In 1851, Hiram de Witt, of Springfield, Massachusetts, accidentally dropped a fist sized piece of gold bearing quartz that he had brought back from California.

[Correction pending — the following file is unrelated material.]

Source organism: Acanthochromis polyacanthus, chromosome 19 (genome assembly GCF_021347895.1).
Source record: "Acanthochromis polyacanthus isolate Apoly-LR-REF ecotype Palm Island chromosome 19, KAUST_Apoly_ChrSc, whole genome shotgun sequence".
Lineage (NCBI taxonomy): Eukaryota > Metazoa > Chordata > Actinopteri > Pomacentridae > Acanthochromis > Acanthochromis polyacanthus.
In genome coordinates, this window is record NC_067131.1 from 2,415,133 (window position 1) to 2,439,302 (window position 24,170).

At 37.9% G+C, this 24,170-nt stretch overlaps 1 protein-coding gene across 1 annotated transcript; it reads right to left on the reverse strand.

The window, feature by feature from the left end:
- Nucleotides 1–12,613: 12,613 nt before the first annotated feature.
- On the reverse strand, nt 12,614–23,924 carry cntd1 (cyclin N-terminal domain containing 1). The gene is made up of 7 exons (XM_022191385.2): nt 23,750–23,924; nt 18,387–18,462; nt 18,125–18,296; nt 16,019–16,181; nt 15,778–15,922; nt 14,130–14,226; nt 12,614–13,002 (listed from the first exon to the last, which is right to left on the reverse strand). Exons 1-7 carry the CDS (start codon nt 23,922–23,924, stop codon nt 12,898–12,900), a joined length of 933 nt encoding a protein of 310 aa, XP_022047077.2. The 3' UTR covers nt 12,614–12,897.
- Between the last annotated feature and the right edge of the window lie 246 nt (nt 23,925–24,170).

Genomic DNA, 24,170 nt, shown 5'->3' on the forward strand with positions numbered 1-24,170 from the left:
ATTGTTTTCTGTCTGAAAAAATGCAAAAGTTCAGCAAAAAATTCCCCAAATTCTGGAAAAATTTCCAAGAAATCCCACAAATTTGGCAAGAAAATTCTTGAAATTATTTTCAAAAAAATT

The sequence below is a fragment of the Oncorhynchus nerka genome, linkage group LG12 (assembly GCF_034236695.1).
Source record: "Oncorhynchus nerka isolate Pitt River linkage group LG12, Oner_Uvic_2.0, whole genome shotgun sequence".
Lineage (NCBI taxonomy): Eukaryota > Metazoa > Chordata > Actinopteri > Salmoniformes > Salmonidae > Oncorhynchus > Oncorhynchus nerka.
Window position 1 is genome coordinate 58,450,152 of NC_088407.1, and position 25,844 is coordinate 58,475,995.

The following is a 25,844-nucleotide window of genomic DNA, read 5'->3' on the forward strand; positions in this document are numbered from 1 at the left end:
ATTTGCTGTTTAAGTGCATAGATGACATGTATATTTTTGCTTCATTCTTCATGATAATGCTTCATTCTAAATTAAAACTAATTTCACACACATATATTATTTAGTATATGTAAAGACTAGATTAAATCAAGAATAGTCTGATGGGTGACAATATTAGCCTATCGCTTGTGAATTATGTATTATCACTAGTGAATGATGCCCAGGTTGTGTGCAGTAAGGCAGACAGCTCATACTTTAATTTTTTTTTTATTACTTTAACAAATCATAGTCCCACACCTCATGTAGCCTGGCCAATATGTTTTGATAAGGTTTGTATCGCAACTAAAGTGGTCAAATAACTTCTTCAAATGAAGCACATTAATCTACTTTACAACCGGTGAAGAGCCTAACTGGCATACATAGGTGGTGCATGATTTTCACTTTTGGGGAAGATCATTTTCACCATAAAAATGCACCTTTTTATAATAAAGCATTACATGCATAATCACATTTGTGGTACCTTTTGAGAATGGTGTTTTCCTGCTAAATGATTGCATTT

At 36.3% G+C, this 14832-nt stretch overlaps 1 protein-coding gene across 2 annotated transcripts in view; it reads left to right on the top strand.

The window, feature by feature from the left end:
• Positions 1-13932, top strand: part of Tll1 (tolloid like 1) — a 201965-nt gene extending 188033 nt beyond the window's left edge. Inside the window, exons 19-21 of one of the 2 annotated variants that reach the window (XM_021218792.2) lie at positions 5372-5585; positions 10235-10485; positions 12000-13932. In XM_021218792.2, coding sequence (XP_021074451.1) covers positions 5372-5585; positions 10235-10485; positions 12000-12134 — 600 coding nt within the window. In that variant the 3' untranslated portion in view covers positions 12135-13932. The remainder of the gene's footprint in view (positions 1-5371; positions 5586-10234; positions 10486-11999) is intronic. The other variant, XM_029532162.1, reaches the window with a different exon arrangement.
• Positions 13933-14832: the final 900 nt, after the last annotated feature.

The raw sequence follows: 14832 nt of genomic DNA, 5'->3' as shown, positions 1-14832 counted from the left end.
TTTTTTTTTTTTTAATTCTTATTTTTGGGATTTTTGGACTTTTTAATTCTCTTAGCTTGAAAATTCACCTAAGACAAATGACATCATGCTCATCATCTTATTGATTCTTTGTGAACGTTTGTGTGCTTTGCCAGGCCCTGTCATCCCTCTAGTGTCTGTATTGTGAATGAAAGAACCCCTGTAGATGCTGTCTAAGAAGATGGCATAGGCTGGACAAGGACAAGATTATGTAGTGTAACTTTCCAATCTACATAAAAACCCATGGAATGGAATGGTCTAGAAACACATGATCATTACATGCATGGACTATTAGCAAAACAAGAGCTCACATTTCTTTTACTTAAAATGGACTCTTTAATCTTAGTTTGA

Minerals in solution can harden around an intrusive object dropped in a crack or simply left on the ground if the source rock (in this case, reportedly Ordovician) is chemically soluble (Cole, 1985).Some have a thin shell about a quarter inch thick, when broken open are filled with a strange spongy material that disintegrates into dust upon contact with air. I was intrigued by the form of the spheres, grooves around the middle and the fact that they are as hard as steel, while the material (pyrophyllite) in which they are found, is as soft as limestone with a count of only 3 on the Mohr scale.As you probably know, pyrophyllite (Al2 Si4 O10 (OH)2) is a secondary mineral and the deposits were formed by a process of sedimentation.Workmen quarrying stone near the River Tweed below Rutherford, Scotland in 1844, found a piece of gold thread embedded in the rock of the quarry eight feet below ground level. Culp, of Morrisonville, Illinois, was breaking coal into smaller lumps for her scuttle, one day in 1891, when she noticed a chain in the midst of the coal.A small piece of the thread was sent to the offices of the local newspaper, the Mrs. When she reached down to pick it up, she saw that the two ends of the chain were firmly embedded in two separate pieces of coal that had clearly been a single lump only moments before.At least 200 have been found, and extracted out of deep rock at the Wonderstone Silver Mine in South Africa, averaging 1-4 inches in diam.and composed of a nickel-steel alloy that doesn't occur naturally. 'The existence of the sphere came to my attention ca 1977 while removing endangered rock engravings from the site where pyrophyllite or "wonderstone", as it is commonly known in the region, is mined on the farm Gestoptefontein (meaning plugged fountain) near the little village of Ottosdal about 110 km from Klerksdorp in South Africa's Northwest Province.For we now know, thanks to advances in geological and anthropological dating, that such a thing is absolutely impossible. metallic spheres, at least one of which has three parallel grooves running around its equator.The spheres are of two types - "one of solid bluish metal with white flecks, and another which is a hollow ball filled with a white spongy centre" (Jimison, 1982).Occasionally the "sawing cable" got stuck on one of the metal spheres embedded in the pyrophyllite.They vary in size from " 30 50 mm in diameter and have perfectly concentric grooves round the center as if they were molded.